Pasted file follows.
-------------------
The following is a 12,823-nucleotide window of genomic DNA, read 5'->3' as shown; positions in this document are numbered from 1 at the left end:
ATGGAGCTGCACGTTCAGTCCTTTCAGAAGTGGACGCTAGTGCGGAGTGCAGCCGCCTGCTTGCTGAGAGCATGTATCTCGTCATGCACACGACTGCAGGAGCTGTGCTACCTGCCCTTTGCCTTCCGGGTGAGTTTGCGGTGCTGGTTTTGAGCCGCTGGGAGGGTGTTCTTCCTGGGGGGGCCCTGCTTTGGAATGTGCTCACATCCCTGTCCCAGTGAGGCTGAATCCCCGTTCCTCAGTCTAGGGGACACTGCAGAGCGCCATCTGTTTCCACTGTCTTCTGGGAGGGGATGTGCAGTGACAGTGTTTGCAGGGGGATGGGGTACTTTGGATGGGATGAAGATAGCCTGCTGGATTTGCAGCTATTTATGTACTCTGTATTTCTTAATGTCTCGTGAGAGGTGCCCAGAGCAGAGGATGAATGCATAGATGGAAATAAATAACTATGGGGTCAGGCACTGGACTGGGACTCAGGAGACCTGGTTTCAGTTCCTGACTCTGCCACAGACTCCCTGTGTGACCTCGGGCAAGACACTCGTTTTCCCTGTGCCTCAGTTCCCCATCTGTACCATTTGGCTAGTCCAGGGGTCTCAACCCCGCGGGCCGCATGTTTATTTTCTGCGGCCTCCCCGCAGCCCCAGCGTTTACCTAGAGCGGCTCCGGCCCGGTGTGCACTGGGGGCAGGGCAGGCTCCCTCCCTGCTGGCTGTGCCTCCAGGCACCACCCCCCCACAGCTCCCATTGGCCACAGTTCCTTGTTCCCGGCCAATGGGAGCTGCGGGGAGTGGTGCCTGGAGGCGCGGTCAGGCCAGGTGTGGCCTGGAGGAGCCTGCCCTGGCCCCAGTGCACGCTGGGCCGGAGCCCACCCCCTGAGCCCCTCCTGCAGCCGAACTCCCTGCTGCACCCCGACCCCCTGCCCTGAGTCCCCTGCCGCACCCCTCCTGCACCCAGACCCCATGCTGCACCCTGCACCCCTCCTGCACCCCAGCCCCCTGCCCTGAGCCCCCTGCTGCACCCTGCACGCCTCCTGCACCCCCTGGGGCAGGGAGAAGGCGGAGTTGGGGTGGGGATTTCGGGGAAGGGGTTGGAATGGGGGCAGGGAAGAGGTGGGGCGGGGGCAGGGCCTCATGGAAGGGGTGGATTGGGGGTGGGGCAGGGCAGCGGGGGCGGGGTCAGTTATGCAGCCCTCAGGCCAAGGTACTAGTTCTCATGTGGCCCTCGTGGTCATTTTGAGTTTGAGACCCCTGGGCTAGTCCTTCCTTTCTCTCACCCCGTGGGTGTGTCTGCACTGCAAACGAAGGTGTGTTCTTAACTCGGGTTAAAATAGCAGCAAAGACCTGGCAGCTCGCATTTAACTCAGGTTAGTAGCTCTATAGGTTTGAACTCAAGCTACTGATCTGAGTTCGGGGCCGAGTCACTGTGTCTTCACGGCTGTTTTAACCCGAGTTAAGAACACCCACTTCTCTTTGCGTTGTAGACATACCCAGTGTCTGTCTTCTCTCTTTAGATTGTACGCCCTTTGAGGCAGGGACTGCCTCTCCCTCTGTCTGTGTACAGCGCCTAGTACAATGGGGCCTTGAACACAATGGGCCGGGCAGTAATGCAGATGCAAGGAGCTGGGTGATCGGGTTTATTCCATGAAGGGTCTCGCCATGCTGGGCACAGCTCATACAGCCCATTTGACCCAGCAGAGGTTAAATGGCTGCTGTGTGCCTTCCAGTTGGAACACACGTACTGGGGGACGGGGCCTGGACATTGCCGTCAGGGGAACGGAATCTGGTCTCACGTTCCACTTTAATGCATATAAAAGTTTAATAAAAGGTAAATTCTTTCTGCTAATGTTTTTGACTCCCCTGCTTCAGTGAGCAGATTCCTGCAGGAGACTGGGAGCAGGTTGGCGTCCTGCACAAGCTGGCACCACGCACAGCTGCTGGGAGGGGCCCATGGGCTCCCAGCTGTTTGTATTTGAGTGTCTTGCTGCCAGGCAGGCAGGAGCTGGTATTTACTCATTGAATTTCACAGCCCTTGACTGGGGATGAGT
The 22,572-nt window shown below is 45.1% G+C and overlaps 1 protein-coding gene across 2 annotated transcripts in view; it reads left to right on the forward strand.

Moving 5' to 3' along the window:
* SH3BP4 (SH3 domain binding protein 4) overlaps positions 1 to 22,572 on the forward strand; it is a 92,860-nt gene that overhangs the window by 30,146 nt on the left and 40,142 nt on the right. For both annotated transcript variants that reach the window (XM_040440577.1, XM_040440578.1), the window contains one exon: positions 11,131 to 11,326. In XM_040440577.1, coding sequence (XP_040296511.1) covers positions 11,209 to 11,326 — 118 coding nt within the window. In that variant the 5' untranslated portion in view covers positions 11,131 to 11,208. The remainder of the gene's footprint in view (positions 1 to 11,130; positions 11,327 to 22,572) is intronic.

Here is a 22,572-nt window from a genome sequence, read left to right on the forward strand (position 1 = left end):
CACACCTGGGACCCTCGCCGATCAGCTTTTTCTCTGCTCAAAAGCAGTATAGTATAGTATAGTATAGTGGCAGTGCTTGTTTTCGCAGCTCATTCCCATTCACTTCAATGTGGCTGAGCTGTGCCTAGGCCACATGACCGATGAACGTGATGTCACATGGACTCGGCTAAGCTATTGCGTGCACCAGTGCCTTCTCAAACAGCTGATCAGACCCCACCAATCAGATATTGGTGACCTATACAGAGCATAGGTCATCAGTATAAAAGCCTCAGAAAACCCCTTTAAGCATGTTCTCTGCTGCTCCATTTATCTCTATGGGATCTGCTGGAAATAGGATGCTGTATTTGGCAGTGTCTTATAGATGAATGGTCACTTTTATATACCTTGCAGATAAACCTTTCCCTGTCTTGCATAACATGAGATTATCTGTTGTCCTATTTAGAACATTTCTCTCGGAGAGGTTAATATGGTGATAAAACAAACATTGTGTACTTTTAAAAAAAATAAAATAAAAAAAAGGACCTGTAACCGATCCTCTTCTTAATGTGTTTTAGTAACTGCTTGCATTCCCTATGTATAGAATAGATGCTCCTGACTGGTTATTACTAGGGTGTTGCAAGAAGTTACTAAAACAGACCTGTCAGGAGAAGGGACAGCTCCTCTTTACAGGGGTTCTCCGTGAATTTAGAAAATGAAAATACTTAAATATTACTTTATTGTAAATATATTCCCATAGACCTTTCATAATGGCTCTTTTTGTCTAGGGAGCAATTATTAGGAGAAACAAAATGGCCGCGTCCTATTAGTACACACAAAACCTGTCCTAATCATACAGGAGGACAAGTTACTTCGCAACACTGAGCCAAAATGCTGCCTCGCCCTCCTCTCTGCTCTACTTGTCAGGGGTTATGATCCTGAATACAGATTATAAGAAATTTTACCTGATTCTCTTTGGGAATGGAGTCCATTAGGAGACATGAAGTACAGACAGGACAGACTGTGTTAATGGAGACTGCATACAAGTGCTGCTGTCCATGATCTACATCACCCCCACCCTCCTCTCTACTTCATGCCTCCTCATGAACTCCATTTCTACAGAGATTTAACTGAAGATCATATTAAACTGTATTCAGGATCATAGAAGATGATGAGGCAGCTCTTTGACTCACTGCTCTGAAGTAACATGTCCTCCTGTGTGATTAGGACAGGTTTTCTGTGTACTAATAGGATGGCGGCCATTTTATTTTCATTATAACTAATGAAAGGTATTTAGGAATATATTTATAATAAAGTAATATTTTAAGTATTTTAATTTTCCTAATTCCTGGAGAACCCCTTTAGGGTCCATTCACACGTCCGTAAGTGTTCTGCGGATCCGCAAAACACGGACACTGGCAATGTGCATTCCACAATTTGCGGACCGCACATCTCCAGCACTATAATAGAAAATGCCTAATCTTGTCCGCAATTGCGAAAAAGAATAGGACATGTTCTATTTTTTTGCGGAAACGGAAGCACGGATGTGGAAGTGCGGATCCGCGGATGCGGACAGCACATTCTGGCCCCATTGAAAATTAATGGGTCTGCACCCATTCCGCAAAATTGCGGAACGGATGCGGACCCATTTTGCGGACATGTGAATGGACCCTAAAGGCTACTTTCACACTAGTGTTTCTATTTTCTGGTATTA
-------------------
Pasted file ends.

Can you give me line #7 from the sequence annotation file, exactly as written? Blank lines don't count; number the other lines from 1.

CACACCTGGGACCCTCGCCGATCAGCTTTTTCTCTGCTCAAAAGCAGTATAGTATAGTATAGTATAGTGGCAGTGCTTGTTTTCGCAGCTCATTCCCATTCACTTCAATGTGGCTGAGCTGTGCCTAGGCCACATGACCGATGAACGTGATGTCACATGGACTCGGCTAAGCTATTGCGTGCACCAGTGCCTTCTCAAACAGCTGATCAGACCCCACCAATCAGATATTGGTGACCTATACAGAGCATAGGTCATCAGTATAAAAGCCTCAGAAAACCCCTTTAAGCATGTTCTCTGCTGCTCCATTTATCTCTATGGGATCTGCTGGAAATAGGATGCTGTATTTGGCAGTGTCTTATAGATGAATGGTCACTTTTATATACCTTGCAGATAAACCTTTCCCTGTCTTGCATAACATGAGATTATCTGTTGTCCTATTTAGAACATTTCTCTCGGAGAGGTTAATATGGTGATAAAACAAACATTGTGTACTTTTAAAAAAAATAAAATAAAAAAAAGGACCTGTAACCGATCCTCTTCTTAATGTGTTTTAGTAACTGCTTGCATTCCCTATGTATAGAATAGATGCTCCTGACTGGTTATTACTAGGGTGTTGCAAGAAGTTACTAAAACAGACCTGTCAGGAGAAGGGACAGCTCCTCTTTACAGGGGTTCTCCGTGAATTTAGAAAATGAAAATACTTAAATATTACTTTATTGTAAATATATTCCCATAGACCTTTCATAATGGCTCTTTTTGTCTAGGGAGCAATTATTAGGAGAAACAAAATGGCCGCGTCCTATTAGTACACACAAAACCTGTCCTAATCATACAGGAGGACAAGTTACTTCGCAACACTGAGCCAAAATGCTGCCTCGCCCTCCTCTCTGCTCTACTTGTCAGGGGTTATGATCCTGAATACAGATTATAAGAAATTTTACCTGATTCTCTTTGGGAATGGAGTCCATTAGGAGACATGAAGTACAGACAGGACAGACTGTGTTAATGGAGACTGCATACAAGTGCTGCTGTCCATGATCTACATCACCCCCACCCTCCTCTCTACTTCATGCCTCCTCATGAACTCCATTTCTACAGAGATTTAACTGAAGATCATATTAAACTGTATTCAGGATCATAGAAGATGATGAGGCAGCTCTTTGACTCACTGCTCTGAAGTAACATGTCCTCCTGTGTGATTAGGACAGGTTTTCTGTGTACTAATAGGATGGCGGCCATTTTATTTTCATTATAACTAATGAAAGGTATTTAGGAATATATTTATAATAAAGTAATATTTTAAGTATTTTAATTTTCCTAATTCCTGGAGAACCCCTTTAGGGTCCATTCACACGTCCGTAAGTGTTCTGCGGATCCGCAAAACACGGACACTGGCAATGTGCATTCCACAATTTGCGGACCGCACATCTCCAGCACTATAATAGAAAATGCCTAATCTTGTCCGCAATTGCGAAAAAGAATAGGACATGTTCTATTTTTTTGCGGAAACGGAAGCACGGATGTGGAAGTGCGGATCCGCGGATGCGGACAGCACATTCTGGCCCCATTGAAAATTAATGGGTCTGCACCCATTCCGCAAAATTGCGGAACGGATGCGGACCCATTTTGCGGACATGTGAATGGACCCTAAAGGCTACTTTCACACTAGTGTTTCTATTTTCTGGTATTA